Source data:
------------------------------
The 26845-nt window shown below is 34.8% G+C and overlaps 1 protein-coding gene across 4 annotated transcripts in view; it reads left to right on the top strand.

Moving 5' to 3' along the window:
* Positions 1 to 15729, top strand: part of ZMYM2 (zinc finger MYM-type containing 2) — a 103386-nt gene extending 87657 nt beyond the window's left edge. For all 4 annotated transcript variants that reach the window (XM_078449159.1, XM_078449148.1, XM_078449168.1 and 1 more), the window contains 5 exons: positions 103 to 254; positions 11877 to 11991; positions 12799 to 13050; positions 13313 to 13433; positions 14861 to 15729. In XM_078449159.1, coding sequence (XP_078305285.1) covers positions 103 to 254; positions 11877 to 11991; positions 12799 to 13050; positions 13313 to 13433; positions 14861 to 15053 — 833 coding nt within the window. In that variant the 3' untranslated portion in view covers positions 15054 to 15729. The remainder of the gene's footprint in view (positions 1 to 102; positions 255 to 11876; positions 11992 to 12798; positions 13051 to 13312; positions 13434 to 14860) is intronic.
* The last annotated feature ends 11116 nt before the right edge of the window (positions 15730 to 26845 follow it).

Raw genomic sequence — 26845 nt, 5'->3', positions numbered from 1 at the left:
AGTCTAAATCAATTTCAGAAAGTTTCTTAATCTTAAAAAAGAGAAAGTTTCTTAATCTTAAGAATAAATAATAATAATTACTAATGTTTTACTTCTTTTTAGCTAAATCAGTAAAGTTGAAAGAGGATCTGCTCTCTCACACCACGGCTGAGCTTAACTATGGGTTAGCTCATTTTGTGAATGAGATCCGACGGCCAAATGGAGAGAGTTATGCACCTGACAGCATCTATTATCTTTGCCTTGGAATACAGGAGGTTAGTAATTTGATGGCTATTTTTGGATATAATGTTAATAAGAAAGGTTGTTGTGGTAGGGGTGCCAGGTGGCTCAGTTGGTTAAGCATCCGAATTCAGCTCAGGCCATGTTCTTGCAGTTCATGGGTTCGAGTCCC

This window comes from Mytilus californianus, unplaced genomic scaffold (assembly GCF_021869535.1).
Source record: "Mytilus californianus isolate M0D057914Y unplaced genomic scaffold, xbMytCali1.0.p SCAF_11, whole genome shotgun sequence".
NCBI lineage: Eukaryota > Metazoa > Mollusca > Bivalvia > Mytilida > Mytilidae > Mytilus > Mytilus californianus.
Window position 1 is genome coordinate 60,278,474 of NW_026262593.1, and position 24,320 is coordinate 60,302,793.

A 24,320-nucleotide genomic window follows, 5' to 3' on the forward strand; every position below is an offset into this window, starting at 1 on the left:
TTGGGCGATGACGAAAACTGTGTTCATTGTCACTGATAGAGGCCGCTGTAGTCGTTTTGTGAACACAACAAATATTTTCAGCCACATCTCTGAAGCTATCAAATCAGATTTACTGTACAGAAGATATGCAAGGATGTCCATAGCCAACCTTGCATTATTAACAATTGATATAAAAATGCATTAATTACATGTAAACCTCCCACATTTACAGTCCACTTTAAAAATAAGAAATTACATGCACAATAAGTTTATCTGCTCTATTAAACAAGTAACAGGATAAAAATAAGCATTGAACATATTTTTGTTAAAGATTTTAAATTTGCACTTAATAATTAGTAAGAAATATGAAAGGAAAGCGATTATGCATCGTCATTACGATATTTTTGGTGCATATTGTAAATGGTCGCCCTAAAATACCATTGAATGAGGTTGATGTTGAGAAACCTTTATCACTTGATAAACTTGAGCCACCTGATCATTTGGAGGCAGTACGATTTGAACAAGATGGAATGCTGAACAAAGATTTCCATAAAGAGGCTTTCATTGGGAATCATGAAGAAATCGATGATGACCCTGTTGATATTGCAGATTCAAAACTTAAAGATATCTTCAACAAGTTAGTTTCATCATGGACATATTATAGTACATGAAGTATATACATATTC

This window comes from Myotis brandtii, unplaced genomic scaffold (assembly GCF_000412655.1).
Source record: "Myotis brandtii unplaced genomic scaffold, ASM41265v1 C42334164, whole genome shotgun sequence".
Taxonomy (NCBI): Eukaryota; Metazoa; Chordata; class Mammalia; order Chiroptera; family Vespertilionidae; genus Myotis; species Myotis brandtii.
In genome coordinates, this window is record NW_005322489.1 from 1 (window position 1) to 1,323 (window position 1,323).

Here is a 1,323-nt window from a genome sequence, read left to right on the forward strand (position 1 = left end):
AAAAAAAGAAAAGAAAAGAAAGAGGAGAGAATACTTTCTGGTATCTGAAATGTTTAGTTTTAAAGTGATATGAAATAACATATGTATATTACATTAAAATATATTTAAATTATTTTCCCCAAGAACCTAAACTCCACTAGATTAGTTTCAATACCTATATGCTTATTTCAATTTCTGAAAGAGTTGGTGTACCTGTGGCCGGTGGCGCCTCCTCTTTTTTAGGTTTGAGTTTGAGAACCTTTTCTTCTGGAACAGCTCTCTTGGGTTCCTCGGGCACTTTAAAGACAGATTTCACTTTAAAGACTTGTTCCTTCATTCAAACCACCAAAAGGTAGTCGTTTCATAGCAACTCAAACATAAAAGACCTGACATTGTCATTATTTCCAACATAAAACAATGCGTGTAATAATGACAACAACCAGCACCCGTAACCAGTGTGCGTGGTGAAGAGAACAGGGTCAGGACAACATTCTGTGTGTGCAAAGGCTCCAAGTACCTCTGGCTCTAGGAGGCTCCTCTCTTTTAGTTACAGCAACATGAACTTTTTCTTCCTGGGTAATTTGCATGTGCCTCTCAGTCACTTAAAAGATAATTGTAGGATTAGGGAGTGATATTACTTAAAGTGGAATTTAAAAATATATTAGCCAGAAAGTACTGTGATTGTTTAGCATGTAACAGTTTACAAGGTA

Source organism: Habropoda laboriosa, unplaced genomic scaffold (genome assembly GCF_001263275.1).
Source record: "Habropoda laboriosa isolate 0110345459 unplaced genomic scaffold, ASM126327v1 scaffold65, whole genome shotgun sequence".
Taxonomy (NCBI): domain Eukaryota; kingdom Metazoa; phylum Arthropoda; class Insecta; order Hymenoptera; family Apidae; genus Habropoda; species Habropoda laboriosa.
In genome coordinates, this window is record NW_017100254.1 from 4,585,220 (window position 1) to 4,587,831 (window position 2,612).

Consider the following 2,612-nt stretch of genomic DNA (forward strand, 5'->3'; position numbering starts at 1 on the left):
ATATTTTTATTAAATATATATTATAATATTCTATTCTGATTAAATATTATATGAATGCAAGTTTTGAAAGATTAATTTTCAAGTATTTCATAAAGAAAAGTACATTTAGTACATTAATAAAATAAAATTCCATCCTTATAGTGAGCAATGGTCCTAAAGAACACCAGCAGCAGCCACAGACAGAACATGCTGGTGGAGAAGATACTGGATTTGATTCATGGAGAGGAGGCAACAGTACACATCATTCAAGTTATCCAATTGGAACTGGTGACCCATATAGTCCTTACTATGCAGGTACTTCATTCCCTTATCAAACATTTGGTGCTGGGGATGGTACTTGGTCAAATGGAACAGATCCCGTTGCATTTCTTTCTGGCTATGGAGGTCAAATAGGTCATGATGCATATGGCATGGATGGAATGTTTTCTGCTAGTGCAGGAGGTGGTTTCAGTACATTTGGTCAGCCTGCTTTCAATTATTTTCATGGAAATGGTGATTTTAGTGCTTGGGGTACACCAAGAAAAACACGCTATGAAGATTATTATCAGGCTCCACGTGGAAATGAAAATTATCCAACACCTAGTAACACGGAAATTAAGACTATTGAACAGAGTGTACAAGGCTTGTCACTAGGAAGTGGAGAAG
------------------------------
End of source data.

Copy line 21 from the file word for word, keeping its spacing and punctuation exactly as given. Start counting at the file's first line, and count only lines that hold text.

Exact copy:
Taxonomy (NCBI): domain Eukaryota; kingdom Metazoa; phylum Arthropoda; class Insecta; order Hymenoptera; family Apidae; genus Habropoda; species Habropoda laboriosa.